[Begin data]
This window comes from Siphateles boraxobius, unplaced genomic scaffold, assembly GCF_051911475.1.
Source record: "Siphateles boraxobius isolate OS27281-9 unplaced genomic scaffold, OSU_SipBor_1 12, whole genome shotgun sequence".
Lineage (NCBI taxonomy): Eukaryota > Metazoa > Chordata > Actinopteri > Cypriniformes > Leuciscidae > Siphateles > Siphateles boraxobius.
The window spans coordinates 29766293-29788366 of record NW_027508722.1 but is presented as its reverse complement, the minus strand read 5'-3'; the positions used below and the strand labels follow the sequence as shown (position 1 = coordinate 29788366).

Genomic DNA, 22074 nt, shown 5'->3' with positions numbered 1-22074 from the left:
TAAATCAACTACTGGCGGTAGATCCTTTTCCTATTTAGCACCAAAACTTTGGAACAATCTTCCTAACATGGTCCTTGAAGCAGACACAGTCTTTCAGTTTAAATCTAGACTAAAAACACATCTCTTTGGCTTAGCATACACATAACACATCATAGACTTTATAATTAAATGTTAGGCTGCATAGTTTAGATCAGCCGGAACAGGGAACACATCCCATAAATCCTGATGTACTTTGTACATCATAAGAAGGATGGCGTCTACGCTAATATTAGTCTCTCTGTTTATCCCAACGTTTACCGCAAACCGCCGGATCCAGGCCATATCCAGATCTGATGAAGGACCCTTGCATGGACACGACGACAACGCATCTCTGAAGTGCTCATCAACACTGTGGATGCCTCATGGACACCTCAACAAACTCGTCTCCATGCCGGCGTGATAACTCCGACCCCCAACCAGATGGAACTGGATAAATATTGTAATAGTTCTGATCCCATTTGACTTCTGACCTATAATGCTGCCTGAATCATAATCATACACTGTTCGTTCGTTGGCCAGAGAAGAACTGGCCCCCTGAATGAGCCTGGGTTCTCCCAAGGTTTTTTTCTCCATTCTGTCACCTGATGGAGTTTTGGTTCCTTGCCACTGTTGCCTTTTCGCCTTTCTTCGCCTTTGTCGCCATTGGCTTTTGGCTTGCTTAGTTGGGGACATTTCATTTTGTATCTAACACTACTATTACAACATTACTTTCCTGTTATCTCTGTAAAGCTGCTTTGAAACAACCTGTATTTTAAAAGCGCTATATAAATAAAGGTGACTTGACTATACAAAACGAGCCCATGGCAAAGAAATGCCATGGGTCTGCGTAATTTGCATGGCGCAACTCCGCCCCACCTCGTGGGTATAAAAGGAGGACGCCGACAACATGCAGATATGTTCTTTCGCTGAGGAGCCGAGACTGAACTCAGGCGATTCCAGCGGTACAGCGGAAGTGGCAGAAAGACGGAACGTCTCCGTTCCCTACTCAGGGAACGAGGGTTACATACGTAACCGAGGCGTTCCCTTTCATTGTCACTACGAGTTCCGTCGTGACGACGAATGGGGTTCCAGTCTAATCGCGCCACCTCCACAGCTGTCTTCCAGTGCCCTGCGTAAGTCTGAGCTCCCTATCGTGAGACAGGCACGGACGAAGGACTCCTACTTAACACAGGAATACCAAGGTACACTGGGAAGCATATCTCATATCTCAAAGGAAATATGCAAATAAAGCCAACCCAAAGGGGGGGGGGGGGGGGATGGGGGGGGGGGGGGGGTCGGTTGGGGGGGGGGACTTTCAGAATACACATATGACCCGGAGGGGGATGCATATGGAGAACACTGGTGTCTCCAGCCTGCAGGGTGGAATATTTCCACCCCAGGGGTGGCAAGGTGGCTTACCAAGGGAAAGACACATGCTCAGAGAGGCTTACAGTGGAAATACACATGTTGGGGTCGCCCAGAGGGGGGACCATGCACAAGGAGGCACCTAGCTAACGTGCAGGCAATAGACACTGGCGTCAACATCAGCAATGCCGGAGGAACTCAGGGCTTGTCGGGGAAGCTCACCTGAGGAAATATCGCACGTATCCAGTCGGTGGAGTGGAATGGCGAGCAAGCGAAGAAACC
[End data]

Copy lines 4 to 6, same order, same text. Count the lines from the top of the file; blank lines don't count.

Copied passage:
The window spans coordinates 29766293-29788366 of record NW_027508722.1 but is presented as its reverse complement, the minus strand read 5'-3'; the positions used below and the strand labels follow the sequence as shown (position 1 = coordinate 29788366).

Genomic DNA, 22074 nt, shown 5'->3' with positions numbered 1-22074 from the left:
TAAATCAACTACTGGCGGTAGATCCTTTTCCTATTTAGCACCAAAACTTTGGAACAATCTTCCTAACATGGTCCTTGAAGCAGACACAGTCTTTCAGTTTAAATCTAGACTAAAAACACATCTCTTTGGCTTAGCATACACATAACACATCATAGACTTTATAATTAAATGTTAGGCTGCATAGTTTAGATCAGCCGGAACAGGGAACACATCCCATAAATCCTGATGTACTTTGTACATCATAAGAAGGATGGCGTCTACGCTAATATTAGTCTCTCTGTTTATCCCAACGTTTACCGCAAACCGCCGGATCCAGGCCATATCCAGATCTGATGAAGGACCCTTGCATGGACACGACGACAACGCATCTCTGAAGTGCTCATCAACACTGTGGATGCCTCATGGACACCTCAACAAACTCGTCTCCATGCCGGCGTGATAACTCCGACCCCCAACCAGATGGAACTGGATAAATATTGTAATAGTTCTGATCCCATTTGACTTCTGACCTATAATGCTGCCTGAATCATAATCATACACTGTTCGTTCGTTGGCCAGAGAAGAACTGGCCCCCTGAATGAGCCTGGGTTCTCCCAAGGTTTTTTTCTCCATTCTGTCACCTGATGGAGTTTTGGTTCCTTGCCACTGTTGCCTTTTCGCCTTTCTTCGCCTTTGTCGCCATTGGCTTTTGGCTTGCTTAGTTGGGGACATTTCATTTTGTATCTAACACTACTATTACAACATTACTTTCCTGTTATCTCTGTAAAGCTGCTTTGAAACAACCTGTATTTTAAAAGCGCTATATAAATAAAGGTGACTTGACTATACAAAACGAGCCCATGGCAAAGAAATGCCATGGGTCTGCGTAATTTGCATGGCGCAACTCCGCCCCACCTCGTGGGTATAAAAGGAGGACGCCGACAACATGCAGATATGTTCTTTCGCTGAGGAGCCGAGACTGAACTCAGGCGATTCCAGCGGTACAGCGGAAGTGGCAGAAAGACGGAACGTCTCCGTTCCCTACTCAGGGAACGAGGGTTACATACGTAACCGAGGCGTTCCCTTTCATTGTCACTACGAGTTCCGTCGTGACGACGAATGGGGTTCCAGTCTAATCGCGCCACCTCCACAGCTGTCTTCCAGTGCCCTGCGTAAGTCTGAGCTCCCTATCGTGAGACAGGCACGGACGAAGGACTCCTACTTAACACAGGAATACCAAGGTACACTGGGAAGCATATCTCATATCTCAAAGGAAATATGCAAATAAAGCCAACCCAAAGGGGGGGGGGGGGGGGATGGGGGGGGGGGGGGGGTCGGTTGGGGGGGGGGACTTTCAGAATACACATATGACCCGGAGGGGGATGCATATGGAGAACACTGGTGTCTCCAGCCTGCAGGGTGGAATATTTCCACCCCAGGGGTGGCAAGGTGGCTTACCAAGGGAAAGACACATGCTCAGAGAGGCTTACAGTGGAAATACACATGTTGGGGTCGCCCAGAGGGGGGACCATGCACAAGGAGGCACCTAGCTAACGTGCAGGCAATAGACACTGGCGTCAACATCAGCAATGCCGGAGGAACTCAGGGCTTGTCGGGGAAGCTCACCTGAGGAAATATCGCACGTATCCAGTCGGTGGAGTGGAATGGCGAGCAAGCGAAGAAACC